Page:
Announcement came last week that two House of Representative congressmen introduced legislation aimed at protecting the “nation’s remaining native prairies and prime grasslands.” The announcement was made by the National Sustainable Agriculture Coalition.
The following description of the bill sponsored by Reps. Kristi Noem (R-S.D.) and Tim Walz (D-Minn.) is from the coalition’s point of view, which pushed for the bill to be introduced.
The Protect Our Prairies Act aims to enact a nationwide “Sodsaver” provision that will tighten farm subsidy program rules to diminish the taxpayer-funded incentive to destroy critical grassland resources.
“This bill will help ensure that taxpayer dollars do not subsidize the destruction of native grass and prairie lands,” said Greg Fogel, policy associate at the National Sustainable Agriculture Coalition. “These lands are disappearing at a rapid rate, and protecting them provides ranching opportunities and economic, environmental and recreational benefits to rural communities.”
The Protect Our Prairies Act will preserve grasslands by prohibiting commodity payments on newly broken native sod, and by reducing federal subsidies for crop and revenue insurance by 50 percentage points on those acres.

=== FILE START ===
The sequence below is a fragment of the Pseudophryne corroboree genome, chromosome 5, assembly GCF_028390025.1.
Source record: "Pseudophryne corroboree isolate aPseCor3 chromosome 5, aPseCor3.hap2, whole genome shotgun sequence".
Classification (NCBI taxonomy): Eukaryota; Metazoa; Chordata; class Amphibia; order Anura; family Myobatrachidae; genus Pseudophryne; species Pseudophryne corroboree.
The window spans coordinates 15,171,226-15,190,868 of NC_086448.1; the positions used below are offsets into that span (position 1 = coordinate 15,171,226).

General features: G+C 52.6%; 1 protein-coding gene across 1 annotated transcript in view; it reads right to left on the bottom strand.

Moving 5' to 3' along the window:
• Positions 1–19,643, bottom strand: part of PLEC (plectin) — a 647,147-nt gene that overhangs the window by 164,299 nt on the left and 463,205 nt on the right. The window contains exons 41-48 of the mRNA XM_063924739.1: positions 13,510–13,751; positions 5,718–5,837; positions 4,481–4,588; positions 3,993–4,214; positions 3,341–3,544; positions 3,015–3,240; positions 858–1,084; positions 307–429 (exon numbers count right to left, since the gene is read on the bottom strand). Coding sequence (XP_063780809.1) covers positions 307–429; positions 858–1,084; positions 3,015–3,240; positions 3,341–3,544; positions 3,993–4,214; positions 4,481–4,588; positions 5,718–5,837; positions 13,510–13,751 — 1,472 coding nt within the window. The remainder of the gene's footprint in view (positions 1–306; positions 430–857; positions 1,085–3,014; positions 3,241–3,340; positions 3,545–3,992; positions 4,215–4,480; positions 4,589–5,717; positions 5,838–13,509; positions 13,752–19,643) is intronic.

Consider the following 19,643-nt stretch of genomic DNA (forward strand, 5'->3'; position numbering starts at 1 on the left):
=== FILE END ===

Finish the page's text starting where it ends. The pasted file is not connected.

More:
The bill also includes provisions that prevent gaming of the system to increase revenue insurance coverage at the expense of taxpayers and the environment. One keeps a producer's newly broken sod isolated from other crop acres when calculating insurable yields. The other requires the operator to take a percentage of the county average yield until being able to show a multi-year yield history.
The bill mirrors the amendment filed by Sens. John Thune (R-S.D.), Sherrod Brown (D-Ohio), and Mike Johanns (R-Neb.), and included in the Senate committee-passed Agriculture Reform, Food, and Jobs Act. According to the Congressional Budget Office, that provision would save taxpayers $194 million over ten years.
“South Dakota farmers already strike a healthy balance between agriculture production and conservation, and this legislation helps them continue that trend,” said Noem. “It’s just common sense to reduce crop insurance assistance for less productive land that will save taxpayers money and help preserve critical habitat for pheasants, ducks, and other game species that help support South Dakota’s hunting industry. I look forward to working with my colleagues to include this legislation into the House version of the Farm Bill.”
“This legislation is a win-win. It will save taxpayer dollars and conserve critical wildlife habitat while allowing farmers to manage their lands as they see fit,” said Walz. “By working together and promoting common sense conservation practices we can protect critical wildlife habitat, support our farmers, and support the hunting and fishing industry that is an integral part of our nation’s economy.”